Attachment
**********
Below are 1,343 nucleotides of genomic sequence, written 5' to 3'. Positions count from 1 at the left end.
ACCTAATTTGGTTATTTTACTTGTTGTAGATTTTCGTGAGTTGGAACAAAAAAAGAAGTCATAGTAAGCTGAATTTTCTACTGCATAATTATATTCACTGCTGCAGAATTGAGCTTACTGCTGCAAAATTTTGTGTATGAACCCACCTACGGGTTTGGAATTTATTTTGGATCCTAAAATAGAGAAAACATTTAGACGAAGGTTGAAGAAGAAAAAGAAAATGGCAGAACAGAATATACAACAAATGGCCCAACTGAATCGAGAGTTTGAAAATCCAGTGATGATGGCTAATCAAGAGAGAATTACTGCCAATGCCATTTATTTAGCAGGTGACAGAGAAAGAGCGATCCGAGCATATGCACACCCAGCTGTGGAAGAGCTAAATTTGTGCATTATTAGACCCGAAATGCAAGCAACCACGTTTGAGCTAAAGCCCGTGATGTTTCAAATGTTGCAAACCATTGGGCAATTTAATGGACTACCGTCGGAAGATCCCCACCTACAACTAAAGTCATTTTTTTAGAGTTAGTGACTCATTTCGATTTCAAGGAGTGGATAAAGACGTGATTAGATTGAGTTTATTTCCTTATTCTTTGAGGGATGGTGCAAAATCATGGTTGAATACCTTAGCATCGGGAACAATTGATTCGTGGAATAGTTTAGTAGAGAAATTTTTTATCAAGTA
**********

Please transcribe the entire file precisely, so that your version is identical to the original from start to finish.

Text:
Below are 1,343 nucleotides of genomic sequence, written 5' to 3'. Positions count from 1 at the left end.
ACCTAATTTGGTTATTTTACTTGTTGTAGATTTTCGTGAGTTGGAACAAAAAAAGAAGTCATAGTAAGCTGAATTTTCTACTGCATAATTATATTCACTGCTGCAGAATTGAGCTTACTGCTGCAAAATTTTGTGTATGAACCCACCTACGGGTTTGGAATTTATTTTGGATCCTAAAATAGAGAAAACATTTAGACGAAGGTTGAAGAAGAAAAAGAAAATGGCAGAACAGAATATACAACAAATGGCCCAACTGAATCGAGAGTTTGAAAATCCAGTGATGATGGCTAATCAAGAGAGAATTACTGCCAATGCCATTTATTTAGCAGGTGACAGAGAAAGAGCGATCCGAGCATATGCACACCCAGCTGTGGAAGAGCTAAATTTGTGCATTATTAGACCCGAAATGCAAGCAACCACGTTTGAGCTAAAGCCCGTGATGTTTCAAATGTTGCAAACCATTGGGCAATTTAATGGACTACCGTCGGAAGATCCCCACCTACAACTAAAGTCATTTTTTTAGAGTTAGTGACTCATTTCGATTTCAAGGAGTGGATAAAGACGTGATTAGATTGAGTTTATTTCCTTATTCTTTGAGGGATGGTGCAAAATCATGGTTGAATACCTTAGCATCGGGAACAATTGATTCGTGGAATAGTTTAGTAGAGAAATTTTTTATCAAGTA